"First-of-its-kind" trial will test preventative breast cancer vaccine
Researchers at the Cleveland Clinic have launched a first-of-its-kind study for a vaccine aimed at preventing lethal breast cancer.
Why it matters: Triple-negative breast cancer is considered one of the most aggressive types of breast cancer because it does not typically respond to hormonal or targeted therapies, researchers say.
- It represents roughly 10% to 15% of all breast cancers, but accounts for a disproportionately higher percentage of breast cancer deaths and has a higher rate of recurrence, according to the American Cancer Society.
- This type of breast cancer is also twice as likely to occur among Black women.
Details: The vaccine in the study targets a breast-specific lactation protein: α-lactalbumin. This protein is no longer found in normal, aging tissues post-location, but remains present in the majority of triple-negative breast cancers.
- Activating the immune system against α-lactalbumin provides pre-emptive immune protection.
- Pre-clinical research has shown that activating the immune system against this protein is effective in preventing breast tumors in mice.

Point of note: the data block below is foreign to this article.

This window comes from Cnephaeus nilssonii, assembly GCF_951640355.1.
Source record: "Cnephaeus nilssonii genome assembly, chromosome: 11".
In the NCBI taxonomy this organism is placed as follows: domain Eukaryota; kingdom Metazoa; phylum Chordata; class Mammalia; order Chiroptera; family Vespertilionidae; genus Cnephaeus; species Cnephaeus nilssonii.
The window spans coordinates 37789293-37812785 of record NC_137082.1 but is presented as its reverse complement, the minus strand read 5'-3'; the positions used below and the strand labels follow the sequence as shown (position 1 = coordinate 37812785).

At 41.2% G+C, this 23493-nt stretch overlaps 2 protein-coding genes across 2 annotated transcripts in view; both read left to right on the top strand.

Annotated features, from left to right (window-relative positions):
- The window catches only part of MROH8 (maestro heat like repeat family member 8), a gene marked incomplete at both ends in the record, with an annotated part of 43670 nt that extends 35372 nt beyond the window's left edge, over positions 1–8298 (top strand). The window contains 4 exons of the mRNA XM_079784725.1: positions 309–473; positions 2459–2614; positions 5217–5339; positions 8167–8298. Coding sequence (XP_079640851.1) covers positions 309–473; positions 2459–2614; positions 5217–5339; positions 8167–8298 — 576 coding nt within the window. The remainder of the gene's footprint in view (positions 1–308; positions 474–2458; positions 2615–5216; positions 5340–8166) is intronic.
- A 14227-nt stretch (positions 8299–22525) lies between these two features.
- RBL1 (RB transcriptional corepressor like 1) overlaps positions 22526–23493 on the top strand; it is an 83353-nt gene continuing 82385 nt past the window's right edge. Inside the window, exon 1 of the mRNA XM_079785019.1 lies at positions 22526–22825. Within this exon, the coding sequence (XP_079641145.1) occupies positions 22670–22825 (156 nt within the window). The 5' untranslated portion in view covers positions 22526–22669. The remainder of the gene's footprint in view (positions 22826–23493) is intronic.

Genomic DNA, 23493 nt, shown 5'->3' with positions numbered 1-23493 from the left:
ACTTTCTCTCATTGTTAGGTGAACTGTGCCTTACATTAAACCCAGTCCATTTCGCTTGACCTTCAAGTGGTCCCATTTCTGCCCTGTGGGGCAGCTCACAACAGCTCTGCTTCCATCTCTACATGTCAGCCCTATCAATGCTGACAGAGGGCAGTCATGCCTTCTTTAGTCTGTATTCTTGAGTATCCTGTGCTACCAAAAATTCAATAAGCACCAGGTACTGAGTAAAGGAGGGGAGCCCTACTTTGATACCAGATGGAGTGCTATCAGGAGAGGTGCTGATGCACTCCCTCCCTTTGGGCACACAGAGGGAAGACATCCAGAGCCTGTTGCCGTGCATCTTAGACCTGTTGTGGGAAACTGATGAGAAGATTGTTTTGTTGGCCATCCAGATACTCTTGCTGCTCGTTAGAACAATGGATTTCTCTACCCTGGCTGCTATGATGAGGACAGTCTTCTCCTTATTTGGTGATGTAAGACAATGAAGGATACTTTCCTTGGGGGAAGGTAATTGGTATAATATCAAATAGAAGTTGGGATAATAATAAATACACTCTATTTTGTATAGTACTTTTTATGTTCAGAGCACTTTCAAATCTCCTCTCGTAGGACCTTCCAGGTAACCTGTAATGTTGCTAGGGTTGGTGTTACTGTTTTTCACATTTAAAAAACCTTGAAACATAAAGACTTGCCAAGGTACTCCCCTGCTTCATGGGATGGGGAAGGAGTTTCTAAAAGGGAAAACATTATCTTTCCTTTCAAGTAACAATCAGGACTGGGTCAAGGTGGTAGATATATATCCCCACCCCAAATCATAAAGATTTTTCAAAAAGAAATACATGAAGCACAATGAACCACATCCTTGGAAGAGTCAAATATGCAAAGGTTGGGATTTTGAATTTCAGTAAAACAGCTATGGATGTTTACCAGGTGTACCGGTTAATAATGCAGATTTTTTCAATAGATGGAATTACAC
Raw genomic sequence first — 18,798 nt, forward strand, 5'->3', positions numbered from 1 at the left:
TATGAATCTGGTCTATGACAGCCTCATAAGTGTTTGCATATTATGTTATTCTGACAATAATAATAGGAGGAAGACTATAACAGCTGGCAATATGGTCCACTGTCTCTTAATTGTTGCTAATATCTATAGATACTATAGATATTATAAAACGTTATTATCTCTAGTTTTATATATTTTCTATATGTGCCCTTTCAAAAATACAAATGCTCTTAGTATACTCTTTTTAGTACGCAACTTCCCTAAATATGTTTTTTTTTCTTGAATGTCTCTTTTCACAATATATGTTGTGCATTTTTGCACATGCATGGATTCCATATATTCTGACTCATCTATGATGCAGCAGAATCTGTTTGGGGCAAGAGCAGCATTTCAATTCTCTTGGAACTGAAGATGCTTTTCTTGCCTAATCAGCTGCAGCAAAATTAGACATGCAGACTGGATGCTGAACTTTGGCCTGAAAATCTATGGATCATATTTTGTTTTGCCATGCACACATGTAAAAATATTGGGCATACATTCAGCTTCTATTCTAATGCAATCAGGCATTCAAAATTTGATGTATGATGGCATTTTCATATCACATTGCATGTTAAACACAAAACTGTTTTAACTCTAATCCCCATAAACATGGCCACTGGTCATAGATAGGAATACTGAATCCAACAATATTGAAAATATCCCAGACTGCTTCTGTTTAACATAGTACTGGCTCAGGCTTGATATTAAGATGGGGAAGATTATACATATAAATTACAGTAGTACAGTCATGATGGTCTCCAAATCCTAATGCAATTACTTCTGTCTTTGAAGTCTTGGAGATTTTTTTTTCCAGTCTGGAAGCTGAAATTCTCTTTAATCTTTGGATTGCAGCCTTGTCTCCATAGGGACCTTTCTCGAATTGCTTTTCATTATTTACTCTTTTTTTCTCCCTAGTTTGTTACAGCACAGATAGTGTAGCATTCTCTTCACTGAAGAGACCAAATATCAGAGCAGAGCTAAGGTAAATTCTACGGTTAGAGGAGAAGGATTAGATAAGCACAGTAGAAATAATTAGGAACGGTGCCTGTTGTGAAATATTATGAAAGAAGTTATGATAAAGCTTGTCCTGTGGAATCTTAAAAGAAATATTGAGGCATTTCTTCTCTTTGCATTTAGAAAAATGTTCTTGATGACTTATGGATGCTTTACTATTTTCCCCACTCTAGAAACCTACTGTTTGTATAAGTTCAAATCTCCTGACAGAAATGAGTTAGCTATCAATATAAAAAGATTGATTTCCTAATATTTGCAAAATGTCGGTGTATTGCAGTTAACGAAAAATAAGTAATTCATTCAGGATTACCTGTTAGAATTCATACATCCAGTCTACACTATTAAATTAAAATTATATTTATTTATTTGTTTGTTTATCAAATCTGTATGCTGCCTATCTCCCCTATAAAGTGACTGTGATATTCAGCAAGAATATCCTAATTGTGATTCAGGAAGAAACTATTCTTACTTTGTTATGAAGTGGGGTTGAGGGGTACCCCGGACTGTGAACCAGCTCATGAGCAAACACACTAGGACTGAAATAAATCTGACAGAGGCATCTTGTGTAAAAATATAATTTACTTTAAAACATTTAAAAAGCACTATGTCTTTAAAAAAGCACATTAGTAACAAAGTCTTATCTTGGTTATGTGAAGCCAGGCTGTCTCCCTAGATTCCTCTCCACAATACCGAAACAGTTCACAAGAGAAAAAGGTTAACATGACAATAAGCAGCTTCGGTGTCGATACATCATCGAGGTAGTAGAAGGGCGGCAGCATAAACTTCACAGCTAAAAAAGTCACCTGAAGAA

- A single vaccination could prevent breast tumors from developing in mouse models, while also inhibiting the growth of existing tumors.
What to expect: The phase I trial will aim to determine the maximum tolerated vaccine dose in patients with early-stage triple-negative breast cancer.
- Participants will receive three vaccinations, each two weeks apart.
- The study, which is funded by the Department of Defense, is estimated to conclude in September 2022.
- A subsequent trial will involve cancer-free participants who decide to pursue voluntary bilateral mastectomies because they are at high risk for developing breast cancer, the clinic says.
What they're saying: "This vaccine approach represents a potential new way to control breast cancer," Vincent Tuohy, the primary inventor of the vaccine and a staff immunologist at Cleveland Clinic, said in a statement.
- "The long-term objective of this research is to determine if this vaccine can prevent breast cancer before it occurs, particularly the more aggressive forms of this disease that predominate in high-risk women."
- This vaccine strategy has "the potential to transform the way we control adult-onset cancers and enhance life expectancy in a manner similar to the impact that the childhood vaccination program has had," Tuohy added.